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A Mom Navigating Life

Benefits of Being a Later in Life Parent

By: Donna Chaffins | Date: May 6, 2016 | Categories: Parenting

Did you hear the news recently that Janet Jackson was having a baby? A celebrity being pregnant really isn’t big news, but a woman who is fifty having her first child is. Being a later in life parent isn’t something new. In fact, more and more women have put off becoming a mom until they’re older. I was thirty-eight almost thirty-nine when I had my son.

I’m glad I waited until I was older before getting pregnant, but now that I am 52 years old, I couldn’t imagine having a 2-year-old. 

There are some major advantages to being a later in life parent, though. While one would argue that having a baby when you’re older has more cons than pros, I want to discuss the benefits of being a later in life parent; because parenthood rocks no matter when you start that journey.

Having a baby when you're older? Benefits of being a later in life parent.

Why Wait to Become a Parent?

Take into consideration first that later in life parents seem to be increasing in numbers, thinking about the 30 year age category alone, they are rising faster than the number of teen pregnancies in the United States, this says something. So what is it that makes people wait longer to have babies?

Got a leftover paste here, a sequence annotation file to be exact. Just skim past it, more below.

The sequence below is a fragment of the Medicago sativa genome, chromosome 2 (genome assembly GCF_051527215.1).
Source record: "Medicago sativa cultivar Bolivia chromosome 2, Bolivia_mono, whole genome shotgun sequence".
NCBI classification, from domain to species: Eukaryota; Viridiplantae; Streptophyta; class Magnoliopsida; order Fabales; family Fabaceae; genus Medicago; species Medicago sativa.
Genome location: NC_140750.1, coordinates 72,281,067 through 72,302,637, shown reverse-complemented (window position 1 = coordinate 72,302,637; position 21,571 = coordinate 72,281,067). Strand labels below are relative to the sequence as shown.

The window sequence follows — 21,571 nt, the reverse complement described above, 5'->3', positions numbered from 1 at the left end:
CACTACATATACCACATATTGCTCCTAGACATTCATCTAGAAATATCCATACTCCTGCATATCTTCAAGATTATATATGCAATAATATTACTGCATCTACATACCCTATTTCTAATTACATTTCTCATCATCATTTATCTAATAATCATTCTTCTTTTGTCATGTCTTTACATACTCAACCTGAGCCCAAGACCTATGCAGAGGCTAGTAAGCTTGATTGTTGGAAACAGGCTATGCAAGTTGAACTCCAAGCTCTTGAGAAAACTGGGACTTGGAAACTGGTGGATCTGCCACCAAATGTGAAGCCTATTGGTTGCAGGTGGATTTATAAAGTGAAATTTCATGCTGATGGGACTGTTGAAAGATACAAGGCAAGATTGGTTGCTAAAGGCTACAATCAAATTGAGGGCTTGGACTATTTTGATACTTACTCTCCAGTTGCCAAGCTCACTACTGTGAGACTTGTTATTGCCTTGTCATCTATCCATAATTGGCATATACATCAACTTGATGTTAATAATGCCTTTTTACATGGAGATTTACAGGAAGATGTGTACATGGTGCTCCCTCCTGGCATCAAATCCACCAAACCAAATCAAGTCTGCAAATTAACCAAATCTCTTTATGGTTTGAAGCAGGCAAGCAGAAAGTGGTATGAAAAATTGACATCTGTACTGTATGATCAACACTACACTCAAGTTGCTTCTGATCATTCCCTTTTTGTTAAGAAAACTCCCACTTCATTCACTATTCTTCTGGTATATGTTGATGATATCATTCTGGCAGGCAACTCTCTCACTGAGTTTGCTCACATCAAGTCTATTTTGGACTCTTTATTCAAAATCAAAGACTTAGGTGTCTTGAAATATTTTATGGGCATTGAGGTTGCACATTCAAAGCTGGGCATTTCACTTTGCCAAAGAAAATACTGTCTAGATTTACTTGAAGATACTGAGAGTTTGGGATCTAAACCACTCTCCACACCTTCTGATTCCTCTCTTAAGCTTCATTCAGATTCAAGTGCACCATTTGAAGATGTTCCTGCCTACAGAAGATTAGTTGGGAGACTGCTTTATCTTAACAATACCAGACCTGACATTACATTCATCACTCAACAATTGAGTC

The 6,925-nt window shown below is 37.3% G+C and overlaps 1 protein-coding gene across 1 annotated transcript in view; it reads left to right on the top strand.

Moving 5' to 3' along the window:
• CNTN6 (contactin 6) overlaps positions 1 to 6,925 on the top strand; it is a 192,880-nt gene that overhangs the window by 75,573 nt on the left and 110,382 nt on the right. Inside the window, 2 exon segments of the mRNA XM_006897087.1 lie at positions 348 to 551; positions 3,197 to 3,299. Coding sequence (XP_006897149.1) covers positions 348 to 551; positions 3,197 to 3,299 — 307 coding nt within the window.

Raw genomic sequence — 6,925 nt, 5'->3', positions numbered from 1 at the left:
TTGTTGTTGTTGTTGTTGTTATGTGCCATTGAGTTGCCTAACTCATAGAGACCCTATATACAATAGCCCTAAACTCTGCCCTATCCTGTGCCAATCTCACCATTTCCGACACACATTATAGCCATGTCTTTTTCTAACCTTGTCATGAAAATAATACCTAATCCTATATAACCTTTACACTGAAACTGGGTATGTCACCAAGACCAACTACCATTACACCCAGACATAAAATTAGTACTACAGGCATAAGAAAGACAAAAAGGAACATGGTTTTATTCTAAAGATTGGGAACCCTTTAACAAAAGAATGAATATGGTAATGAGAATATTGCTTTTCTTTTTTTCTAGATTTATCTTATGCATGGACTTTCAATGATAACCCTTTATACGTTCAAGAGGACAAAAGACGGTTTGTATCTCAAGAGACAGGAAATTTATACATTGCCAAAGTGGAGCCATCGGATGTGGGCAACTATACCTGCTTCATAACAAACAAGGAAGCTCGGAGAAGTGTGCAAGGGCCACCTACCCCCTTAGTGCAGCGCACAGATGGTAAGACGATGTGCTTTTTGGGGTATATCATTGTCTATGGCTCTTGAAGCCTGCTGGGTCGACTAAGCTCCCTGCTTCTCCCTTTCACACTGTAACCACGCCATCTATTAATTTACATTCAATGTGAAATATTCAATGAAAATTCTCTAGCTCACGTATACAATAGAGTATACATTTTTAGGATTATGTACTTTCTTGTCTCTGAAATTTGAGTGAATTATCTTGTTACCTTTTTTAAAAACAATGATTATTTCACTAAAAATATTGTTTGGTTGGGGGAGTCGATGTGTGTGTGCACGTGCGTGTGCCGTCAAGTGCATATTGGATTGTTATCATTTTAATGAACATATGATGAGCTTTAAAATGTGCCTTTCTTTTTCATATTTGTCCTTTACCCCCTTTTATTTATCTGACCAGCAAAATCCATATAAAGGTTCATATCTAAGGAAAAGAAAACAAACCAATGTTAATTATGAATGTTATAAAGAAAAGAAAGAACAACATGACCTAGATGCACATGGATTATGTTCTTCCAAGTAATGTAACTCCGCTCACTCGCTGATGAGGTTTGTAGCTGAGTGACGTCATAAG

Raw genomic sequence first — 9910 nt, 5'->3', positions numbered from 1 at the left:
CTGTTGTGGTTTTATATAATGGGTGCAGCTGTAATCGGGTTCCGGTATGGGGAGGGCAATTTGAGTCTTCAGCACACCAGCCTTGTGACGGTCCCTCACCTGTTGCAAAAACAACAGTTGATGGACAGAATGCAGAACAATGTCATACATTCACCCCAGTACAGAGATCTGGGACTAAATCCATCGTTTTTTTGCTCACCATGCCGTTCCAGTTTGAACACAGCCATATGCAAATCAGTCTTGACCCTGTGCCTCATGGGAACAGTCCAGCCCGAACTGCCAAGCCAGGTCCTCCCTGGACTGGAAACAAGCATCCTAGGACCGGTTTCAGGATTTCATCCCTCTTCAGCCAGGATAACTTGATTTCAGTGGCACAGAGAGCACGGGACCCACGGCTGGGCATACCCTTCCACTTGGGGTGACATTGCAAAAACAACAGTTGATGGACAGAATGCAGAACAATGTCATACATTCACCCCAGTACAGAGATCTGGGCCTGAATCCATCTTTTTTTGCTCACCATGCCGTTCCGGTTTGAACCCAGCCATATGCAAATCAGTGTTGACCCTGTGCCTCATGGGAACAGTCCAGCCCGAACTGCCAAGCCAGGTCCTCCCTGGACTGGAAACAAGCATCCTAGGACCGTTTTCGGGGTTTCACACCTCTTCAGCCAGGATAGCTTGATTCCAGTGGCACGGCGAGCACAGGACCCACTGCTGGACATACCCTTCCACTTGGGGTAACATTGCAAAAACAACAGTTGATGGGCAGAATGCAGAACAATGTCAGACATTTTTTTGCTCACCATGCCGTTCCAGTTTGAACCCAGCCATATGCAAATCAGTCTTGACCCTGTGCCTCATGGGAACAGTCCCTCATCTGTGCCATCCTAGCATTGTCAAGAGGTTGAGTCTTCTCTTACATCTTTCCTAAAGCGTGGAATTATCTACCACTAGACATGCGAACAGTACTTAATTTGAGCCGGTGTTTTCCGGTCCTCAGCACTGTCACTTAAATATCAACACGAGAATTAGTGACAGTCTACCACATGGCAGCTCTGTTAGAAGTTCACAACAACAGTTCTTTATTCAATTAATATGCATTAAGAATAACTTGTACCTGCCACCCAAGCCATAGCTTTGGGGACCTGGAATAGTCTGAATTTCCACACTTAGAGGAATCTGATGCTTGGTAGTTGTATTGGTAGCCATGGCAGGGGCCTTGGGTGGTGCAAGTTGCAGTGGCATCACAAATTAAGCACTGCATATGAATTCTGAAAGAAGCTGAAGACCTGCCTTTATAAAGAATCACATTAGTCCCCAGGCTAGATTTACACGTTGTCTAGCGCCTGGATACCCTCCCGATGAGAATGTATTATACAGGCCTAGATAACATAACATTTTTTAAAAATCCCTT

• Later in life mothers have a higher self-esteem, having had the brunt of their early adult years to build a career, have more life experiences and relationship mishaps brings value to motherhood that a younger mom usually can’t even come close to.
  • Later in life fathers have had a longer time to sow their oats, play the field a bit and get financially secure to have a family of his own, alleviating the stress stemming from financial concerns of new parents.

Now that you have an understanding that the older you are, the more confident and secure your life is, what are some of the benefits to being a later in life parent?

Benefits to Being a Later in Life Parent

  • Financially Secure – You have more financial stability (usually) to raise a child. A later in life parent means that you have less chance of living paycheck to paycheck struggling to buy necessities for your newborn.
  • Intellectually Advanced – A later in life parent has been there, done that, and isn’t one to sweat the small stuff. When you are a parent who is able to let go of the little things, it makes for a more relaxed parenthood journey.
  • Emotional Stability – Once you hit mid 30’s you are naturally better at putting others before yourself, because you have had time to sort out what you want in life and what you don’t want. Being emotionally stable helps you to be a more stable parent.
  • Maintain Youth – Having a child later in life helps you to maintain that feeling of youth, bringing up a child requires energy and excitement. When you are raising a child, you have no choice other than to be adventurous with them which helps you maintain your own youth.